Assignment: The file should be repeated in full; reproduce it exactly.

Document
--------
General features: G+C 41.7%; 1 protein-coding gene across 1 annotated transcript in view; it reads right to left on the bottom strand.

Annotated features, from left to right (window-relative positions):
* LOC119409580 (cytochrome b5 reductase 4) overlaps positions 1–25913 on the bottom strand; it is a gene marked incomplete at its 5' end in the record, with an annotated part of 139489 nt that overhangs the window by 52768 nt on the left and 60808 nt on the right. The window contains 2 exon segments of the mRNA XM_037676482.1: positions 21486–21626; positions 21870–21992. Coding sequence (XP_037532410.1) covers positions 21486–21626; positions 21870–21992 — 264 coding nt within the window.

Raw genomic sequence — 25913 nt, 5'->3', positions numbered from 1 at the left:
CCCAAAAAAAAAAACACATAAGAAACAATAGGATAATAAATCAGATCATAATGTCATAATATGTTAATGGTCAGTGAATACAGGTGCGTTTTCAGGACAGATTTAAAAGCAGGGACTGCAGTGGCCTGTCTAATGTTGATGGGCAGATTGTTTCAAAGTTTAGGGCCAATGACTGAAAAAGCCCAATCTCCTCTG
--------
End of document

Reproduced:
General features: G+C 41.7%; 1 protein-coding gene across 1 annotated transcript in view; it reads right to left on the bottom strand.

Annotated features, from left to right (window-relative positions):
* LOC119409580 (cytochrome b5 reductase 4) overlaps positions 1–25913 on the bottom strand; it is a gene marked incomplete at its 5' end in the record, with an annotated part of 139489 nt that overhangs the window by 52768 nt on the left and 60808 nt on the right. The window contains 2 exon segments of the mRNA XM_037676482.1: positions 21486–21626; positions 21870–21992. Coding sequence (XP_037532410.1) covers positions 21486–21626; positions 21870–21992 — 264 coding nt within the window.

Raw genomic sequence — 25913 nt, 5'->3', positions numbered from 1 at the left:
CCCAAAAAAAAAAACACATAAGAAACAATAGGATAATAAATCAGATCATAATGTCATAATATGTTAATGGTCAGTGAATACAGGTGCGTTTTCAGGACAGATTTAAAAGCAGGGACTGCAGTGGCCTGTCTAATGTTGATGGGCAGATTGTTTCAAAGTTTAGGGCCAATGACTGAAAAAGCCCAATCTCCTCTG